The TV was turned to CNN, which was focused on violence somewhere.  I could not tell where.  The experts in their suits and hairsprayed hair presented the conflict as if conflict was inevitable.  They agreed it was happening now and could be prevented, but at the same time at the conclusion of the piece they smiled politely and signed off as if the violence was also occurring in a land so distant it might as well be the past.

Emily Maloney

The post below is based on my own experiences staying in a variety of hotels while on business throughout 2008, and takes up the effect of CNN International on the psyche of the business traveler as well as providing a sort of psychograph of the business hotel experience.

Three features of business hotels that bear mention:

i) Like airports, all business hotels share a single ethos, an un-pindownable character that feels, wherever one happens to be geographically speaking, of a piece.

ii) The effect of the television offerings, in particular CNN International, on the business traveler, is one of overwhelming relaxation, bordering on complacency and even numbness.

iii) As a corollary to i), it is far easier to enumerate how business hotels resemble one another than to lay out any salient differences. Oddly, minor local variations only seem to further reinforce a central sameness.

Checking into an 11th floor room at a classic example of the species, for instance the Numzau Tokyu Hotel, half an hour south of Tokyo, Japan, one is affected at once by that strangely pleasant fugue state, a state of mind almost exactly halfway between bliss and malaise, attendant on “business” hotels. Once inside of a business hotel, especially those neither top-of-the-line nor down-and-out, one is confronted with a kind of disembodied space which seems at once connected to a global network of similar hotels–this accomplished largely through the simultaneously soothing and hypnotizing effect of CNN International–and disconnected from the local environment–one feels sucked in to global weirdness through a combination of the flat, post-political window of CNN International, the persistent low hum of the air conditioner, and the anodyne staleness, almost spartan, quality of the decor. Oddly, any “artwork” or decorative flourishes that a hotel room may have only serve to further this sense of featurelessness; the art in question being almost exclusively of the most banal nature–bland seascapes, abstracts denuded of all edge or verve, and those odd non-paintings that, try as you might, you forget the very subject seconds after exiting your room.

One has to remind oneself that being on a business trip means that there is work to be done–the TV, the slight high, which even the most weary traveler may not be entirely immune from, which results from contact with the bowing attendants, the men in black, the cute, blushing young lady who carries your bag, the knowledge that your company is footing the bill–all this lulls you into a kind of sleep of the spirit. Turning on the TV, you feels that you could spend years, lifetimes staring at CNN’s Larry King Live, their post-racial female anchors who bring that special Code 46 feel of the non-overt future, and the exquisitely paralyzing “World Weather,” before awakening in another age, the Rip Van Winkle of the travel world. When CNN finally wears out its welcome, my choices of pay channels open up the fascinating worlds of…Golf (the Golf Channel), silicone starlets (the Playboy Channel), intimate acts in close-up (the “adult channel”), and, most fittingly, drama set in outer space (the Battlstar Galatica channel). This profile of options, Golf, softcore, hardcore, and outer space, the result, presumably, of reams of data on the tastes of business travelers like me, the mobile working male, I want to find depressing, but the menu has something beautifully efficient about it. Not wanting to get sucked into the anesthesizing vortex of any of these choices, I have to force myself to rise from the supine contemplation of the only-vaguely Chinese news anchor to pick up Berger and Luckmann’s The Social Construction of Reality.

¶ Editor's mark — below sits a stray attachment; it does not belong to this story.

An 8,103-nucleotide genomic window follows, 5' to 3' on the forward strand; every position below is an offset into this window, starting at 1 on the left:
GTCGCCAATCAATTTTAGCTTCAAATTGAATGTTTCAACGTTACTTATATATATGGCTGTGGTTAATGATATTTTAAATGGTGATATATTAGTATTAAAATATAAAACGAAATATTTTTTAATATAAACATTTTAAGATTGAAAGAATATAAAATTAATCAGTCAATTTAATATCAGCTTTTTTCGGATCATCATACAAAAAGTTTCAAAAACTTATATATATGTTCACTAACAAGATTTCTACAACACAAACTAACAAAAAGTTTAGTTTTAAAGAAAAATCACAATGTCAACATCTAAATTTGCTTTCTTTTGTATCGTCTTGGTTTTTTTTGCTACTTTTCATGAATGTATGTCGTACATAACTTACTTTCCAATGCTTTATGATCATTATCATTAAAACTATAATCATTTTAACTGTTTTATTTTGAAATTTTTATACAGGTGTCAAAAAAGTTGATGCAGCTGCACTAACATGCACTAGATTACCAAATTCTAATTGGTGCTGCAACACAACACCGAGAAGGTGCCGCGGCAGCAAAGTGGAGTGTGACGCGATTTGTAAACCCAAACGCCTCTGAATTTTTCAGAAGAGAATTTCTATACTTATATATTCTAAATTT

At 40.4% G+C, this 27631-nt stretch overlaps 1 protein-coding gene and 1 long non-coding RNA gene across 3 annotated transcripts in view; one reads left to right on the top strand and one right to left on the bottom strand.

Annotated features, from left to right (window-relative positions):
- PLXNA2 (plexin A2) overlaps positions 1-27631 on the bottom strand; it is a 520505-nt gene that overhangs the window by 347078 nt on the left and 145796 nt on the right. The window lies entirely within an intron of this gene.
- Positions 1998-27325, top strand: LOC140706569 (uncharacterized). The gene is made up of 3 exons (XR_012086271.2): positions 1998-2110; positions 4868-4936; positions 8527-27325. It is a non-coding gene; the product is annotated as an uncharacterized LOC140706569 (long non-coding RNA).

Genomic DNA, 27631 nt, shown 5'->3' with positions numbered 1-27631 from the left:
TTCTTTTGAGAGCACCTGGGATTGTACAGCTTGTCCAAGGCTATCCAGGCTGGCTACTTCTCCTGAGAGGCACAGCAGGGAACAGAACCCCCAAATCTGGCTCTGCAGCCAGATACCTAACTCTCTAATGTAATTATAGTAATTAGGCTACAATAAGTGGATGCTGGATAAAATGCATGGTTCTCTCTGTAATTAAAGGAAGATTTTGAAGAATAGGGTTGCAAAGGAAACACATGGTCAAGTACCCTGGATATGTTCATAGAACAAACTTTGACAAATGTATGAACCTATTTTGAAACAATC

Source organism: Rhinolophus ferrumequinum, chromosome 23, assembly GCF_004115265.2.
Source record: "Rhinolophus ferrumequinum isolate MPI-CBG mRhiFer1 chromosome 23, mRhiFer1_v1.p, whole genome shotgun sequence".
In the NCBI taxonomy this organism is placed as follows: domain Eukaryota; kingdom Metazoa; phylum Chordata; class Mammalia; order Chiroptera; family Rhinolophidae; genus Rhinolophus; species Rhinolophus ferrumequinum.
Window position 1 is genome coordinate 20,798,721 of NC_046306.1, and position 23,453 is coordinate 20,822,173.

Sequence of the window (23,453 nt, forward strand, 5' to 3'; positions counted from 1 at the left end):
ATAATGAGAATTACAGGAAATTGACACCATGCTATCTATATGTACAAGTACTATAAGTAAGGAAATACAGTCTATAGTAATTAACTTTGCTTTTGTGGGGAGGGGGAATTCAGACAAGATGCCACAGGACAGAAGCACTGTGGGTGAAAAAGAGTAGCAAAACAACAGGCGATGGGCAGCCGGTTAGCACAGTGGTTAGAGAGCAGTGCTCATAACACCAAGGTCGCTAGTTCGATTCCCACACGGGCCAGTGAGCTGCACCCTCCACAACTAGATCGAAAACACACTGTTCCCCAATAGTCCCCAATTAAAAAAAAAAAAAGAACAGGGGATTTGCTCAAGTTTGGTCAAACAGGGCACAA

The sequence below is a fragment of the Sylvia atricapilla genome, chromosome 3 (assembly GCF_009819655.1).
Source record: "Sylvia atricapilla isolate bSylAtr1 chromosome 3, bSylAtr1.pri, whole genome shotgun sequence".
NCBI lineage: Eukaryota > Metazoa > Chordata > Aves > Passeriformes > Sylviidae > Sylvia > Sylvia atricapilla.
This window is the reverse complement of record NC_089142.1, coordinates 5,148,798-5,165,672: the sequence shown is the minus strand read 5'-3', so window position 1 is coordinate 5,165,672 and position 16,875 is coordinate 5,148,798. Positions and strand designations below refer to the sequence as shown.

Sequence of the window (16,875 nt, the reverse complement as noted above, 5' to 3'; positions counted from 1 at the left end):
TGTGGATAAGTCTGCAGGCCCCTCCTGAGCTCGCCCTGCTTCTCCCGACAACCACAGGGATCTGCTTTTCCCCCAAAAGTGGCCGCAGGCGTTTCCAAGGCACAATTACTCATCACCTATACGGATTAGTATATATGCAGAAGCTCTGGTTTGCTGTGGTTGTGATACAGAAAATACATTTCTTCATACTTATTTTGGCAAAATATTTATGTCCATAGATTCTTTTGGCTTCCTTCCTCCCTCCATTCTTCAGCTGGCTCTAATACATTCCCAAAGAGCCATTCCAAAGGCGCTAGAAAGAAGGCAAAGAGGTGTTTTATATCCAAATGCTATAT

My senses are momentarily quickened by report of an attack on a hotel in Pakistan: a horrific assault which has taken place at a Marriott in Islamabad. Oddly, the reality of this event quickly fades, and what Richard Todd calls the “non-ness” of the Marriott up the road (“The Thing Itself, 101), strangely, becomes the non-ness of violence–the attack in Islamabad conveys, through the lens of the CNN International, not exactly shock, but a continuing and deepening sense of global weirdness only slightly tinged by fear resting on the realization that as a business traveler in exactly this kind of hotel, I am the target. Oddly, this realization is not as disturbing as it ought to be: the fugue state is such that I am more in, more of, Islamabad than Numazu, but not wholly there either–I am poised somewhere between Islamabad and Battlestar Galactica, cavorting with post-racial android news anchors who bring me news of a planet this 11th floor, air-conditioned bubble of a non-space has left far behind.